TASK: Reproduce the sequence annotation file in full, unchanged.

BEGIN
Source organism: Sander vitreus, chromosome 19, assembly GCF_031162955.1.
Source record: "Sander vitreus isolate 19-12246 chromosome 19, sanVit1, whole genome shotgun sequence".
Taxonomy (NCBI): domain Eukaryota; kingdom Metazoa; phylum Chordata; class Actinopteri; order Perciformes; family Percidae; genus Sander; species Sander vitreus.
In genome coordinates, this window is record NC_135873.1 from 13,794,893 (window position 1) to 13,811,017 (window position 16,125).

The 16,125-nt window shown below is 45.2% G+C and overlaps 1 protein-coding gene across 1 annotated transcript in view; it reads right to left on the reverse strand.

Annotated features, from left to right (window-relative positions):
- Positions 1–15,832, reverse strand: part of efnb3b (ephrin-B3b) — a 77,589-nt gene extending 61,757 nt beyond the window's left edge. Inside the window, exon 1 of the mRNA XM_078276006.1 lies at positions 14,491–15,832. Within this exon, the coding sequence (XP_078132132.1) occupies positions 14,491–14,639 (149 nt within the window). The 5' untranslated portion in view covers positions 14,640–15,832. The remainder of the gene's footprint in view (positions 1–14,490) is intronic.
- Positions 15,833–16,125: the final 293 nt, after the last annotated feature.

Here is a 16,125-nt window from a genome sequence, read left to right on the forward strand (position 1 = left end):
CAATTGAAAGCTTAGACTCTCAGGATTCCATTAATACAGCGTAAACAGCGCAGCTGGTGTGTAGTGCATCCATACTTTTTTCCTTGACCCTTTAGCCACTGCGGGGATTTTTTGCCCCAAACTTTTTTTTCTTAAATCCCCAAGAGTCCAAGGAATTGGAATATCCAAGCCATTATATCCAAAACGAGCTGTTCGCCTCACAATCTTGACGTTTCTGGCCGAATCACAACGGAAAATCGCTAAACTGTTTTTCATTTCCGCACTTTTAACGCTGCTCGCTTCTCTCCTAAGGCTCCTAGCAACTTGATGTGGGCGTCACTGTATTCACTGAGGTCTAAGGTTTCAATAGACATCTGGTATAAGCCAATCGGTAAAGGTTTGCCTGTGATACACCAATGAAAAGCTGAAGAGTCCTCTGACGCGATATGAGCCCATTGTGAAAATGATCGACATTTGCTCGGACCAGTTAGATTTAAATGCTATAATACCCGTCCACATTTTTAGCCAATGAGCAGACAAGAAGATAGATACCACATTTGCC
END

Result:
Source organism: Sander vitreus, chromosome 19, assembly GCF_031162955.1.
Source record: "Sander vitreus isolate 19-12246 chromosome 19, sanVit1, whole genome shotgun sequence".
Taxonomy (NCBI): domain Eukaryota; kingdom Metazoa; phylum Chordata; class Actinopteri; order Perciformes; family Percidae; genus Sander; species Sander vitreus.
In genome coordinates, this window is record NC_135873.1 from 13,794,893 (window position 1) to 13,811,017 (window position 16,125).

The 16,125-nt window shown below is 45.2% G+C and overlaps 1 protein-coding gene across 1 annotated transcript in view; it reads right to left on the reverse strand.

Annotated features, from left to right (window-relative positions):
- Positions 1–15,832, reverse strand: part of efnb3b (ephrin-B3b) — a 77,589-nt gene extending 61,757 nt beyond the window's left edge. Inside the window, exon 1 of the mRNA XM_078276006.1 lies at positions 14,491–15,832. Within this exon, the coding sequence (XP_078132132.1) occupies positions 14,491–14,639 (149 nt within the window). The 5' untranslated portion in view covers positions 14,640–15,832. The remainder of the gene's footprint in view (positions 1–14,490) is intronic.
- Positions 15,833–16,125: the final 293 nt, after the last annotated feature.

Here is a 16,125-nt window from a genome sequence, read left to right on the forward strand (position 1 = left end):
CAATTGAAAGCTTAGACTCTCAGGATTCCATTAATACAGCGTAAACAGCGCAGCTGGTGTGTAGTGCATCCATACTTTTTTCCTTGACCCTTTAGCCACTGCGGGGATTTTTTGCCCCAAACTTTTTTTTCTTAAATCCCCAAGAGTCCAAGGAATTGGAATATCCAAGCCATTATATCCAAAACGAGCTGTTCGCCTCACAATCTTGACGTTTCTGGCCGAATCACAACGGAAAATCGCTAAACTGTTTTTCATTTCCGCACTTTTAACGCTGCTCGCTTCTCTCCTAAGGCTCCTAGCAACTTGATGTGGGCGTCACTGTATTCACTGAGGTCTAAGGTTTCAATAGACATCTGGTATAAGCCAATCGGTAAAGGTTTGCCTGTGATACACCAATGAAAAGCTGAAGAGTCCTCTGACGCGATATGAGCCCATTGTGAAAATGATCGACATTTGCTCGGACCAGTTAGATTTAAATGCTATAATACCCGTCCACATTTTTAGCCAATGAGCAGACAAGAAGATAGATACCACATTTGCC